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The Guardian reveals leaked emails of Manchester City receiving payments from Abu Dhabi

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The Guardian revealed emails from Manchester City proving that Abu Dhabi facilitated payments to the club, which ignited a controversy that led the club receiving a ban from European competition that was ultimately overturned at the court of arbitration for sport.

According to documents published by Der Spiegel, City liaised with a government agency in the Gulf State to fulfil payments to the club owed by a private company under the control of Sheikh Mansour bin Zayed al-Nahyan, a member of the Abu Dhabi royal family and City’s owner since 2008.

It comes alongside further claims that the Premier League is investigating the possibility City paid transfer fees for underage players and supplemented the wages of their former manager, Roberto Mancini, by means of a secret consultancy contract.

City would not comment on the allegations but sources close to the club said the new reports were a continuation of an “orchestrated campaign” and part of “an endless attempt to damage us”. Previous allegations made by Der Spiegel which suggested City were the beneficiaries of inflated sponsorship deals directly funded by Sheikh Mansour led to the club receiving a two-year ban from the Champions League. That ban was subsequently cancelled on appeal by Cas.

The new reports are based in part on a further tranche of documents released by the Football Leaks group. They show a number of communications between Simon Pearce, a member of the City board and vice-chairman of sister club Melbourne City FC, and Omar Awad, the finance director of the Executive Affairs Authority, an Abu Dhabi government agency.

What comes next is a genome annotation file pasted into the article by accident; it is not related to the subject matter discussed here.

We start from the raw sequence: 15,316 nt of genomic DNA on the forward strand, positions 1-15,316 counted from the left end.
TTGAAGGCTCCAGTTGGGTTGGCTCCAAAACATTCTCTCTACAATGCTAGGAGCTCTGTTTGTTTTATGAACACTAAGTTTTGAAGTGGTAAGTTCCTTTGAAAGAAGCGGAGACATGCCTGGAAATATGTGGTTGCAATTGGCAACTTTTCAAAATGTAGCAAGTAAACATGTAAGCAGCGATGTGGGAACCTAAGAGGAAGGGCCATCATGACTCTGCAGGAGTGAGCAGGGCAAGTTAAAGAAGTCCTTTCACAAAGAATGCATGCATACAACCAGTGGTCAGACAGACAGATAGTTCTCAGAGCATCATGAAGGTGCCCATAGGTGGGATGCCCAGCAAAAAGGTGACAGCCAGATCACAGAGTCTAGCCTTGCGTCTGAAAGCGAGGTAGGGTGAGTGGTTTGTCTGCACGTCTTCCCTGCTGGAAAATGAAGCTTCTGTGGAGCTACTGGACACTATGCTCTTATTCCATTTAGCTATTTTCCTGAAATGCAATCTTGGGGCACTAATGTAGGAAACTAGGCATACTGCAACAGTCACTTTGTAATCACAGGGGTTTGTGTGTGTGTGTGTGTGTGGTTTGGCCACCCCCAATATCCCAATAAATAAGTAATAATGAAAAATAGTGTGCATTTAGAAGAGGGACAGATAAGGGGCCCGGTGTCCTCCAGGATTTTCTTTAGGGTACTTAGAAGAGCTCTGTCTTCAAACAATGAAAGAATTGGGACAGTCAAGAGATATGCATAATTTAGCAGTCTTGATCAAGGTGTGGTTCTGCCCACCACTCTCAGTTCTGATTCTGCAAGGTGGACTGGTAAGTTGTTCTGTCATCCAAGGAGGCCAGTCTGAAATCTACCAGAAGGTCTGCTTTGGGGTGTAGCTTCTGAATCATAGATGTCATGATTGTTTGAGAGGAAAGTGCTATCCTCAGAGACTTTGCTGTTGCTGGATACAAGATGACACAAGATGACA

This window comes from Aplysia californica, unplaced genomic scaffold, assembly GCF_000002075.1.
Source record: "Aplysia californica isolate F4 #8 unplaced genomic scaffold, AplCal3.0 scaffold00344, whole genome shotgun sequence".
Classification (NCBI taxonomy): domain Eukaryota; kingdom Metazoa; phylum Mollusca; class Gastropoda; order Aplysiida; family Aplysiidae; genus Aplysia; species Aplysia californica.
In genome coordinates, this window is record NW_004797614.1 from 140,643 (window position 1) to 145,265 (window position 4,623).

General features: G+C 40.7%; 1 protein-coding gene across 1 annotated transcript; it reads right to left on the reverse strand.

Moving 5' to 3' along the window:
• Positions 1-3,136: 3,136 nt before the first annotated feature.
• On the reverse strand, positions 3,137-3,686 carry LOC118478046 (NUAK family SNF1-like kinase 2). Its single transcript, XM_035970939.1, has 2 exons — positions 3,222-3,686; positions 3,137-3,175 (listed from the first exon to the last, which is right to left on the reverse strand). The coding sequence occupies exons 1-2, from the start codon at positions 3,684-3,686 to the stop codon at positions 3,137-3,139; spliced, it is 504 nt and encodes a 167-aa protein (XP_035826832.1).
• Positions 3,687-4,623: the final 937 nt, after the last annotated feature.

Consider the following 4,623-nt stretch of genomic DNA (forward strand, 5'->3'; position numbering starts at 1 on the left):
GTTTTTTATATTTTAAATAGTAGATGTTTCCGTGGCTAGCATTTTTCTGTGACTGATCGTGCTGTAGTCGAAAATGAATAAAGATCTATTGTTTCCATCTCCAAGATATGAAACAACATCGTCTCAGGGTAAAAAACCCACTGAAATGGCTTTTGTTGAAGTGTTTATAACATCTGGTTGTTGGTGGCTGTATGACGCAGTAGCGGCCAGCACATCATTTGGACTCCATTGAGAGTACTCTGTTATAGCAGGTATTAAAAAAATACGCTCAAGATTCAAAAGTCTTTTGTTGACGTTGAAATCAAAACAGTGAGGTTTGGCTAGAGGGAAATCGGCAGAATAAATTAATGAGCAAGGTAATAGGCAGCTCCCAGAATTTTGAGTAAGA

In one email from 2013, Pearce is shown to ask Awad to forward a payment of £31.7m to City from a bank account belonging to the Abu Dhabi Investment and Development Group (ADUG). This is a fund owned by Sheikh Mansour but which UAE officials have consistently said is a private fund and unconnected to the state.

Further club communications published by Der Spiegel but previously reported on by Reuters show Pearce communicating from an EEA.gov.ae email address. One such mail is sent to Pearce from City’s then head of finance Andrew Widdowson on 7 December 2012 and asks for Pearce to “help in facilitating the amounts due via the Abu Dhabi partners”. 

Widdowson then goes on to specify sums of money to be directed through sponsors Etihad and Etisalat, two Abu Dhabi businesses. “I want to ensure that they come through the correct channels and are not picked up as separate sources of funding,” Widdowson writes.

Der Spiegel also reports that the Premier League is continuing to investigate City after nearly three years, in what the magazine claims is a three-pronged pursuit. Alongside questions over the involvement of the Abu Dhabi state in making payments to City, the Premier League are also reported to be looking into claims City recruited the then 14-year-old player Brahim Díaz, contrary to Fifa’s rules over the movement of minors. Der Spiegel claims that ADUG also paid €360,000 in compensation to Díaz’s youth team, indirectly via Spanish intermediaries.